What To Do When You Want to Bob Your Head But Cannot Because You Are Trapped Inside an MRI Machine.

I’m not supposed to move. My right leg is inside an MRI machine, one that’s designed only for limbs. So the rest of me is sitting on a piece of hard foam, flipping through the issue of SI with Stephen Strasburg on the cover. The MRI technician has the local Jack FM station on the radio, and the Jack station is playing their usual blend of non-sequitors. Tom Cochrane precedes Whitesnake precedes, I believe, something from “Aida.” There is no logic to defend what is happening, but I’m immobilized inside an MRI machine. I’m forced to sit there and take it.

At which point “What is Love” comes on the radio.

You know the song I’m talking about: it’s the one that spawned a recurring Chris Kattan/Will Ferrell sketch on SNL, and eventually, an ill-conceived movie. It’s impossible to imagine the song independent of Kattan and Ferrell, or their signature move: bobbing their heads in unison to the song.

I want, badly, to begin bobbing my head to this 1993 dance classic. But I’m trapped inside an MRI machine, knee immobilized, and if I move, they’ll have to restart the MRI machine, and maybe then Jack FM will begin playing the YMCA, or Cotton-Eye Joe, or the Macarena, and then I’ll be trapped inside this machine forever.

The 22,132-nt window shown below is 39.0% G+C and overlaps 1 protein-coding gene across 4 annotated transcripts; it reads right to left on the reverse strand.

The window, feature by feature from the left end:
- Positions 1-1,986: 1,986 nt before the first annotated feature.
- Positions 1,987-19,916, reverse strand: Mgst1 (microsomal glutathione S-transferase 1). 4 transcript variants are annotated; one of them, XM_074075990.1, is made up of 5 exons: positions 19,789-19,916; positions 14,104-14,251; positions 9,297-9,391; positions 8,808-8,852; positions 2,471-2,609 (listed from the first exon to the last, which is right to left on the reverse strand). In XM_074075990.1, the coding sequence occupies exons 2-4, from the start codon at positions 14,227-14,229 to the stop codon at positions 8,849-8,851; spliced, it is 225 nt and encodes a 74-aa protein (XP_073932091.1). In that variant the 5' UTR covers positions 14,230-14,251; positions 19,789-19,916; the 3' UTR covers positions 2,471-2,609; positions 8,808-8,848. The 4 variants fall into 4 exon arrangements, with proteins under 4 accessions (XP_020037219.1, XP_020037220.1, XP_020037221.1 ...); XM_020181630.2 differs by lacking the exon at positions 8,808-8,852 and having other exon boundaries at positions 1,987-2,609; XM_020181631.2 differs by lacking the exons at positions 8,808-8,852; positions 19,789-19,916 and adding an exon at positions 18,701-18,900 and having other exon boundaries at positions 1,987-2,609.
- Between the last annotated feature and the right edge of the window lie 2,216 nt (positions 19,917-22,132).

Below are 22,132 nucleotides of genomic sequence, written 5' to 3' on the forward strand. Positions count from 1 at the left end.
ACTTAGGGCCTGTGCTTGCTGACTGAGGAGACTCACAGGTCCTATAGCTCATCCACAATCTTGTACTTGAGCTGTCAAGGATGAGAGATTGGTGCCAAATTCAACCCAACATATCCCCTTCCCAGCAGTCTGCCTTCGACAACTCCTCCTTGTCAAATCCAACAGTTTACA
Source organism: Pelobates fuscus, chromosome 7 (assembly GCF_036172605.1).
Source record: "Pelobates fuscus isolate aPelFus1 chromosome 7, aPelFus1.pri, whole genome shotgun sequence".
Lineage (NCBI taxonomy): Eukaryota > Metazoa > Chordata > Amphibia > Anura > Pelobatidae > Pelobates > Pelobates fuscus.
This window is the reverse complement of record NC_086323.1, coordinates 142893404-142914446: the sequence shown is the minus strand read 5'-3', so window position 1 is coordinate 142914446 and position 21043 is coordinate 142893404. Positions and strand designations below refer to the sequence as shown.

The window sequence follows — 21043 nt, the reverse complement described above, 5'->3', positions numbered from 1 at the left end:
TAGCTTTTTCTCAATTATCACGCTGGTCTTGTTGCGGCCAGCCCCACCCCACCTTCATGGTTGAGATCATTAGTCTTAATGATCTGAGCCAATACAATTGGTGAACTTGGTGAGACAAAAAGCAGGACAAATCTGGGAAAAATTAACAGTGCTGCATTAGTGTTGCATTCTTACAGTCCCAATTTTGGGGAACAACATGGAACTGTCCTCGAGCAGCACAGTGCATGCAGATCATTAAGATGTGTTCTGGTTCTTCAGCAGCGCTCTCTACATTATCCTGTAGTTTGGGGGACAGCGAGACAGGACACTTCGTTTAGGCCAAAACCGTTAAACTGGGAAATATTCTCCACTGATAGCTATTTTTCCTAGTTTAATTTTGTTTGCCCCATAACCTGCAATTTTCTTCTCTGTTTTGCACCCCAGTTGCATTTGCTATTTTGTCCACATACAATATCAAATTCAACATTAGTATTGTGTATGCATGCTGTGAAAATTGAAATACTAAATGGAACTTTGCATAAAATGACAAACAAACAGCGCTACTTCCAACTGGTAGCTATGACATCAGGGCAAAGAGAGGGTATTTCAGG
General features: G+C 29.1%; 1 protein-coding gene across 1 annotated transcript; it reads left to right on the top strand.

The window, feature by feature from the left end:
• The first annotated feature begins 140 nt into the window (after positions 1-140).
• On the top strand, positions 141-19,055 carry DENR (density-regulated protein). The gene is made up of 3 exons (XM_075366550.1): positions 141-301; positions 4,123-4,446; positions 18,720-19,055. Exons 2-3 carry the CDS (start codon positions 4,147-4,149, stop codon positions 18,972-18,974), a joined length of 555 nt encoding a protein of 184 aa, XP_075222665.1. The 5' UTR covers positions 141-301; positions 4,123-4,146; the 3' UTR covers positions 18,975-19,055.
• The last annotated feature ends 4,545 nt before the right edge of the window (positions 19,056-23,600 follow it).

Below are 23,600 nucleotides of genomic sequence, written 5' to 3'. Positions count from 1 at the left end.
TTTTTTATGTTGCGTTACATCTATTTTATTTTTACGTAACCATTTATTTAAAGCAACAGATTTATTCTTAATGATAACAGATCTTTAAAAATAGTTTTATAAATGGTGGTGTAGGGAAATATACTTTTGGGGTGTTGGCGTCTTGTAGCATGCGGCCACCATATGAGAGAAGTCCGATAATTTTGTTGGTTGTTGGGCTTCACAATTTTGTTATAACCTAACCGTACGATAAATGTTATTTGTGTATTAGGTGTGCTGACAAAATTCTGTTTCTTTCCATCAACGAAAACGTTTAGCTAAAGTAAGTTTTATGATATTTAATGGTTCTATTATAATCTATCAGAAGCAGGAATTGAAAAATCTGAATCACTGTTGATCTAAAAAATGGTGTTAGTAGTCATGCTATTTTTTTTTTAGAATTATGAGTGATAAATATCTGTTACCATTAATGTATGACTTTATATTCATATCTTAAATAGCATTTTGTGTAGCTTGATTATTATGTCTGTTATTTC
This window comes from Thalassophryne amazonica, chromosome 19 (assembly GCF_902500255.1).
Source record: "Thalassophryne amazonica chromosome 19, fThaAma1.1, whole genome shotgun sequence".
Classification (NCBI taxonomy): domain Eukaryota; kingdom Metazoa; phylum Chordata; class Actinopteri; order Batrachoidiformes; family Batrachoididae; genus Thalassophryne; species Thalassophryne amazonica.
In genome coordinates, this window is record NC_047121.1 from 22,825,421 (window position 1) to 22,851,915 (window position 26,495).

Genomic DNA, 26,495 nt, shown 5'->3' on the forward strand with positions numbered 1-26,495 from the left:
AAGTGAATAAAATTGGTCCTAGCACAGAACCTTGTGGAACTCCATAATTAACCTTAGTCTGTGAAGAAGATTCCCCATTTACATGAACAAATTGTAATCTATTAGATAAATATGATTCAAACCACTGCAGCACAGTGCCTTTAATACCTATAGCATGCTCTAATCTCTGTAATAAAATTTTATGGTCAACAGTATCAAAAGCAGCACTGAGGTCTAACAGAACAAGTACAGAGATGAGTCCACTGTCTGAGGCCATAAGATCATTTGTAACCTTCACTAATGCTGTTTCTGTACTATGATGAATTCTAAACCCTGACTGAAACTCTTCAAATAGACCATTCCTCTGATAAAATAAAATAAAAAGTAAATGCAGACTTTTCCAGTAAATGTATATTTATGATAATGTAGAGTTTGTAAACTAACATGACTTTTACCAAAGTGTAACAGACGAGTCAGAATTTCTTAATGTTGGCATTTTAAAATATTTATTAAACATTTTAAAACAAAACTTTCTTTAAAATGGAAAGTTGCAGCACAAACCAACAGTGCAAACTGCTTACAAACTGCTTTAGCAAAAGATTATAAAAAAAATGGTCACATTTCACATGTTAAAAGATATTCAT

A 1993 dance classic plays, but I do not bob.

The Bums Who Would Be Champs (or: Macho Hercules!)

In the fall of 2007, I decided that I wanted to study abroad. The rationale was simple: I was running out of classes to take at the University of Missouri, and also, I could get away with it. Seemed logical enough at the time.

I decided that I’d go to Spain, and the study abroad office at Mizzou gave me a few options. I took the brochures home, studied the pictures intently, and then did what seemed right.

I Googled to see which of these places had the best soccer teams.

I settled upon Alicante, a sprawling seaside city just south of Valencia. They had miles of beaches, a busy bar district and, most importantly, two soccer teams. The first was Alicante CF, a third division team that made a remarkable run that spring and was promoted to the second division. (1) The other was second division Hercules CF, my team of choice, with a color scheme of royal blue and French’s mustard yellow, and a large Greek bust as their crest.